Cornfield Meet

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PAX East, Day Two Part 1: WheatonQuest

So, while my first day at PAX East had centered on the Bringing Up the Next Generation of Geeks panel and catching Wil Wheaton’s keynote – which I covered in this post for GeekDad – Saturday morning’s sunrise illuminated Me On A Quest.

Because over the past year, my daughter Kelsey has become a major Wil Wheaton fan. It started just before Penguicon 7.0 last May, when we watched video online of him playing Rock Band at a convention, and she has since enjoyed both The Happiest Days of Our Lives and Just A Geek. She was excited to see him show up on The Big Bang Theory and can’t wait for Evil Wil’s return to the show next month.

I was planning my PAX trip right around the time we were listening to the Happiest Days audiobook in the car, and while there’s a lot of stuff in that book she loves, nothing cracks her up like the story “Blue Light Special,” in which Wil relates a childhood trip to K-Mart and his moments of agony and indecision in the Star Wars figures aisle. Of course, what absolutely kills her is this bit of frustration internally voiced by young Wil upon finding a glut of Cloud City figures: “Lando Calrissian? He was a dick in the movie. There’s no way I’m getting him.”

When Kelsey heard Wil was going to be at PAX, she asked if I could get him to sign something cool, and we came up with what we thought he might think was a pretty funny idea: a vintage Kenner Lando Calrissian action figure cardback. A friend in the Rebelscum forums hooked me up with one in a flash, and the task was set. Adding to the pressure on me was the fact that Kelsey had just turned 13 on Friday, and I was really aiming to bring home a one-of-a-kind present from my trip to Boston and garner some bankable Dad Points with my newly-minted teenager.

All the way into Boston, I wrestled with a decision over how to begin my day. Cartoonist Bill Amend was scheduled for an hour-long 10 a.m. presentation on celebrating geekdom in FoxTrot – of which Kelsey and I are also big fans – and I desperately wanted to attend. Problem: Wil had tweeted the night before that he’d be at his signing table from 11 a.m. to 4 p.m., and I just knew that if I made it into Bill’s panel, that by the time I got out, there’d likely be an awfully long line for Wil’s signature, and maybe even a significant risk of not getting one. (I was planning to leave midafternoon in order to get a chance to spend the evening with my friends in Pawtucket, who graciously let me use their house as a base of operations over the weekend.)

In the end, I opted – hoping that Bill Amend would understand a Geek Dad’s dilemma – to aim for an early spot in Wil’s line, and I wound up among the first dozen people or so, along with my friends Paul & Wendy, who showed up not long after I did.

Wil arrived shortly after 11 a.m. – by which point the line had in fact become pretty sizable – and the reality that the Quest’s End was in sight settled over my shoulders.

Paul & Wendy were in front of me, and they have their own superfantasticool Meeting Wil story which they deserve to share themselves if they so choose, and then I was stepping up to the table.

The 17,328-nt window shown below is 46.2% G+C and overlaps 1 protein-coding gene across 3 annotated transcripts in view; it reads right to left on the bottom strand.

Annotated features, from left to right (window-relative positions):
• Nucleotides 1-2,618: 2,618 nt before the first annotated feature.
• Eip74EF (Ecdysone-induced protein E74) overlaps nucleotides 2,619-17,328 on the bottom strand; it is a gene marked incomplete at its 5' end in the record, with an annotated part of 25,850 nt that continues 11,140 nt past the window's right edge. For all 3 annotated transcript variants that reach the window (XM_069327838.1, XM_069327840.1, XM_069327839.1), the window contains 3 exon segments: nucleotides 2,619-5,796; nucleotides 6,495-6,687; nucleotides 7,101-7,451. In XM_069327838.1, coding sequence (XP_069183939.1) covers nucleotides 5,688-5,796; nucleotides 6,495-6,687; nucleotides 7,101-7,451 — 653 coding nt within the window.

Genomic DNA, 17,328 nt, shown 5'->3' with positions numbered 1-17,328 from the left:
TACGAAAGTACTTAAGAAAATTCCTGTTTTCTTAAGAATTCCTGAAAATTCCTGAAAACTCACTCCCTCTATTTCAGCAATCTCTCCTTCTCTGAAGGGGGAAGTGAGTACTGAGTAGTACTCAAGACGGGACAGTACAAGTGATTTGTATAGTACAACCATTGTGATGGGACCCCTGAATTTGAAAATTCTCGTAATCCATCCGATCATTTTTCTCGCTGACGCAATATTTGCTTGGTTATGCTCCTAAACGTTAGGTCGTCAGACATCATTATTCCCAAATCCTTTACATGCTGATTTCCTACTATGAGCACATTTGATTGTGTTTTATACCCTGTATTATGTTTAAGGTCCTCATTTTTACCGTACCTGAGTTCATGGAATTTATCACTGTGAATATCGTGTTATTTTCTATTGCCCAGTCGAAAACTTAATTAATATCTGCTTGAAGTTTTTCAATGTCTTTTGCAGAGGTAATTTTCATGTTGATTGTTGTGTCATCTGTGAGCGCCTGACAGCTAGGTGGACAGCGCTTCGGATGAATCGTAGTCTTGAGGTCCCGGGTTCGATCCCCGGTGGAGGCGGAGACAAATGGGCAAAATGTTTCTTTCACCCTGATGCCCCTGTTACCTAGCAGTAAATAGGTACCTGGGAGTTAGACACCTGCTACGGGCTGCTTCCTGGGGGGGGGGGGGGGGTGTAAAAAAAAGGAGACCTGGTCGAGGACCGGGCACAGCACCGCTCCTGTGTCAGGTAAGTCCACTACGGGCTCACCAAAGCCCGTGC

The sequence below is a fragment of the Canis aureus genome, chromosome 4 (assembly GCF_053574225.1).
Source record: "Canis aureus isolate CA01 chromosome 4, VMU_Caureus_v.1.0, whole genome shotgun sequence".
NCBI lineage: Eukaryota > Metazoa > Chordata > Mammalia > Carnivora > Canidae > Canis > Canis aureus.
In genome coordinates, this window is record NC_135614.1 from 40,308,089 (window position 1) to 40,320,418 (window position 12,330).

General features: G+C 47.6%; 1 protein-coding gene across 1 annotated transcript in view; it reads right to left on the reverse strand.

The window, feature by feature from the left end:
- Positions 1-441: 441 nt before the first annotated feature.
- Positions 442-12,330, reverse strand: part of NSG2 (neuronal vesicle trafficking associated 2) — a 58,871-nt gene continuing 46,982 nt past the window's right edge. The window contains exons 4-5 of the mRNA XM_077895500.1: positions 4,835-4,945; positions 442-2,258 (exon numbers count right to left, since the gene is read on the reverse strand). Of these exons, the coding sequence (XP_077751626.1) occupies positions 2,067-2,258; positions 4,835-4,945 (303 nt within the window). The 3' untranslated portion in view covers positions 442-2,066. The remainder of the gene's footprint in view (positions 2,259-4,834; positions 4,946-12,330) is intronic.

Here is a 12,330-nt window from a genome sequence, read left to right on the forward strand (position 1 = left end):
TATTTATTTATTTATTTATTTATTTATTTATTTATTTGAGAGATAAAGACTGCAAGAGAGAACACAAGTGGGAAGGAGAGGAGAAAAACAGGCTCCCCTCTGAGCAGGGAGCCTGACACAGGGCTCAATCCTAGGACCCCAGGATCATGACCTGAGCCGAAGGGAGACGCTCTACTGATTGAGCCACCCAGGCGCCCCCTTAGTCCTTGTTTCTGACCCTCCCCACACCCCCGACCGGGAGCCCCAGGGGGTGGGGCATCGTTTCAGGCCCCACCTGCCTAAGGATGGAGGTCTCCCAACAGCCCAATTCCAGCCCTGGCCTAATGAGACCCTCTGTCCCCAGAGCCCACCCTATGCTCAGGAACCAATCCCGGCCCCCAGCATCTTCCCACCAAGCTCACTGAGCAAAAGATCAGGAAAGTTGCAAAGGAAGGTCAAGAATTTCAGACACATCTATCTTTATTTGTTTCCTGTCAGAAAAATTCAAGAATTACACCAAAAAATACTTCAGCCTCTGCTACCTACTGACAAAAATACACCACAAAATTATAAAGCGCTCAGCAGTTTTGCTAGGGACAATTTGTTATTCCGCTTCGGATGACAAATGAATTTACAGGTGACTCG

Echoes of a Blue Light Special

Wil was incredibly kind and enthusiastic and friendly as I thanked him first for inspiring my daughter and me to attend Penguicon last year, and then briefly related Kelsey’s enthusiasm for “Blue Light Special,” handing him the Lando card and explaining that we thought it would be funny and then – “Ohmygod!” he interjected, just grinning and looking at this card and saying how cool it was and he hadn’t seen one in years. Suddenly I felt a little bad because I wished I’d brought an extra one for him to keep, even as he neatly printed “Happy Birthday Kelsey!” and then added his signature, reminding me that I should let it dry for a few minutes to keep the ink from smearing on the glossy card.

He signed a copy of Happiest Days for me, then, and the last thing I did was give him a copy of Collect All 21! His first reaction was to look at the cover and say thank you, and then he flipped it open for just a second, but it was long enough for him to smile and roll his eyes and say, “Of course I open right to the page where you get the Death Star.” (See his story “The Trade” for why this is a bit of a sore spot.)

The whole thing took maybe two minutes, tops, but it was awfully neat.

When I talked to Kelsey the night I got home to Ohio, I wouldn’t tell her whether or not I’d managed to fulfill her request. When my mom brought her back to our house this afternoon, I was greeted with a massive heart-crushing hug (yes, even before I brought out the gifts) and then I threw all my planned teasing delays out the window and just said, “Well, we did it,” and I handed her the Lando card. Moment of Awesome Achieved. (Thanks again, Wil!)

March 30, 2010 - Posted by | 1980s, Books, eighties, geek, Travel, writing | , , , , ,

1 Comment »

  1. […] writers for the first time – and be a part of the first-ever GeekDad convention panel. Met Wil Wheaton and Scott Kurtz and Bill Amend and Ethan Gilsdorf, and the whole weekend sparked my return to […]

    Pingback by Where We Were, Where I Am, What’s Ahead « Cornfield Meet | January 2, 2011 | Reply

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